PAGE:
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drawing--see caption

CREDIT: SANTIAGO RAMÓN Y CAJAL

This drawing of an olfactory bulb is one of seven newly arrived original drawings by Spanish scientist Santiago Ramón y Cajal, who shared the 1906 Nobel Prize in Physiology or Medicine in recognition of his work on the structure of the nervous system. This drawing and six others are on loan from the Cajal Institute (Madrid) and on display on the first floor of the Porter Neuroscience Research Center (Building 35) until the end of 2017. Two previous installations were on display for six months. Cajal, known as the father of modern neuroscience, was a prolific medical artist and produced hundreds of drawings depicting the organization of nerve cells in the brain. 

 

Olfactory Bulb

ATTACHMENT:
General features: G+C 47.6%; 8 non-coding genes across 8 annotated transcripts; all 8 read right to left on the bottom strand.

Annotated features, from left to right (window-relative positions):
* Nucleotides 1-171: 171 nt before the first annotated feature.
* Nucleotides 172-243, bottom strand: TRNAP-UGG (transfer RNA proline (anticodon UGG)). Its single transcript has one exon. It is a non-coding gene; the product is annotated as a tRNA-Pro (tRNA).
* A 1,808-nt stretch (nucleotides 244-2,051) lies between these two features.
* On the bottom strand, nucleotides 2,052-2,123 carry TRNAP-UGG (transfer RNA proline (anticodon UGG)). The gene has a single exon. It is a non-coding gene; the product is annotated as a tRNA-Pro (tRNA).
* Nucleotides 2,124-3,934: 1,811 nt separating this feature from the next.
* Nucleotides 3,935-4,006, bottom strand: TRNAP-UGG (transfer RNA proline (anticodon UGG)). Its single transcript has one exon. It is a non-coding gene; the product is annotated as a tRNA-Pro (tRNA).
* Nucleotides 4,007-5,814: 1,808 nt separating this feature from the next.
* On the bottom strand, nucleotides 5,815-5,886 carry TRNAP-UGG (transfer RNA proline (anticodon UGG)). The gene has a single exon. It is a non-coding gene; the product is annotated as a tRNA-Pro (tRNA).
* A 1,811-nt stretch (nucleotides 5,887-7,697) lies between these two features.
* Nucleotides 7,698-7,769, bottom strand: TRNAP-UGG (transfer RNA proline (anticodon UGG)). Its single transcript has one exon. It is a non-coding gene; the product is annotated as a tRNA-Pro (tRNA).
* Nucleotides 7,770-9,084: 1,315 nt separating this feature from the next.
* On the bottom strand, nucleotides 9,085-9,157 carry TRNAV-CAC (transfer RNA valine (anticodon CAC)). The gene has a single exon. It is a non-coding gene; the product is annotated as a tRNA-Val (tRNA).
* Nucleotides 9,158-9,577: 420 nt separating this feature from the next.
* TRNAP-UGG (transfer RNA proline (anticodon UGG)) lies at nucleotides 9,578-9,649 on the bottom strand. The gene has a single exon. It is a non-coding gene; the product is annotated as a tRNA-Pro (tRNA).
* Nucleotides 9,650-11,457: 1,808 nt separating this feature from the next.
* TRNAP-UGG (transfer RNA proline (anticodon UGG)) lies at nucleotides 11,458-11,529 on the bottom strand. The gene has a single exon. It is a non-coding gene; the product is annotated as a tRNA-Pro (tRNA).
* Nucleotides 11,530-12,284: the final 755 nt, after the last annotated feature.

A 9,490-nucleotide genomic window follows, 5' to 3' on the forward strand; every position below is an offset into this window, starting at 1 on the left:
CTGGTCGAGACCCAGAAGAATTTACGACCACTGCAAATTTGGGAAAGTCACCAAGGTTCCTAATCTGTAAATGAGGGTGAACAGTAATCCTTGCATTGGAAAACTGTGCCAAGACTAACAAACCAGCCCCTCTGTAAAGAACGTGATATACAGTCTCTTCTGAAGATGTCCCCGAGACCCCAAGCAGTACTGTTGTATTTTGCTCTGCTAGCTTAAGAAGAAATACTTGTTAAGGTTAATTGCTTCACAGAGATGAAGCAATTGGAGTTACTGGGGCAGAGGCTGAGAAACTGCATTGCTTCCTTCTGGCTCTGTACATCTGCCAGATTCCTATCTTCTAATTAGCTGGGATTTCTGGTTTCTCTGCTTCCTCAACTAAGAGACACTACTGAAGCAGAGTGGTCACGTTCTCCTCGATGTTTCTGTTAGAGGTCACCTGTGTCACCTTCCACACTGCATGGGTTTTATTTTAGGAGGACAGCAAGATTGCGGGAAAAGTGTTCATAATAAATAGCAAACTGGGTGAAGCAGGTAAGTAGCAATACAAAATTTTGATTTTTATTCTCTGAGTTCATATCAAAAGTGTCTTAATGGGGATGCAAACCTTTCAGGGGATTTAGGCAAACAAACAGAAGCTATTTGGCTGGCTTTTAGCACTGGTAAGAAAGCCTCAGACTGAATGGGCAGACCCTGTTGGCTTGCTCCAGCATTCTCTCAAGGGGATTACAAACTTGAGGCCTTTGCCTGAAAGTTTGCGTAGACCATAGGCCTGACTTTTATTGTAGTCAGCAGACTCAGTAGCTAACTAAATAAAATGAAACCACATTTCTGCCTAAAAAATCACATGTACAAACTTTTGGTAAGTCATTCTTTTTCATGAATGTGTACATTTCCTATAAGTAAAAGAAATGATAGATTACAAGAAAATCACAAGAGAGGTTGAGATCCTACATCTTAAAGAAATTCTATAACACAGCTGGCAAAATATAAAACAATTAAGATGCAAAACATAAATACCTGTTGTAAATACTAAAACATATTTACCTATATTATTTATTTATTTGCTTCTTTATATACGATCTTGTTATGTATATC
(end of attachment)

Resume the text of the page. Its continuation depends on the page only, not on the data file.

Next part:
The olfactory bulb transmits odorant information from nose to brain through six layers of neurons: the olfactory nerve layer (not shown), the glomerular layer (A), the external plexiform layer (B), the mitral cell layer (C), the internal plexiform layer (D), and the granule cell layer (E), which is deepest in towards the brain. Cajal definitively delineated the above six layers in 1890, building on earlier work by Schwalbe, and noted that scent information was not passed from single neuron to single neuron, as in other sensory systems, but was sent from the group of neurons comprising an olfactory fiber to multiple cells in the olfactory bulb.

Cajal was also the first to observe that scent signals are not necessarily transmitted in a serial manner; the mitral cells project into the glomerular layer and are in contact with some ends of the olfactory fibers, and their output is sent to structures deeper within the olfactory cortex. While he identified several types of cells present in the granule cell layer on a morphological and spatial basis, the function of these cells was not elucidated until recently: the provision of inhibitory feedback for mitral cells.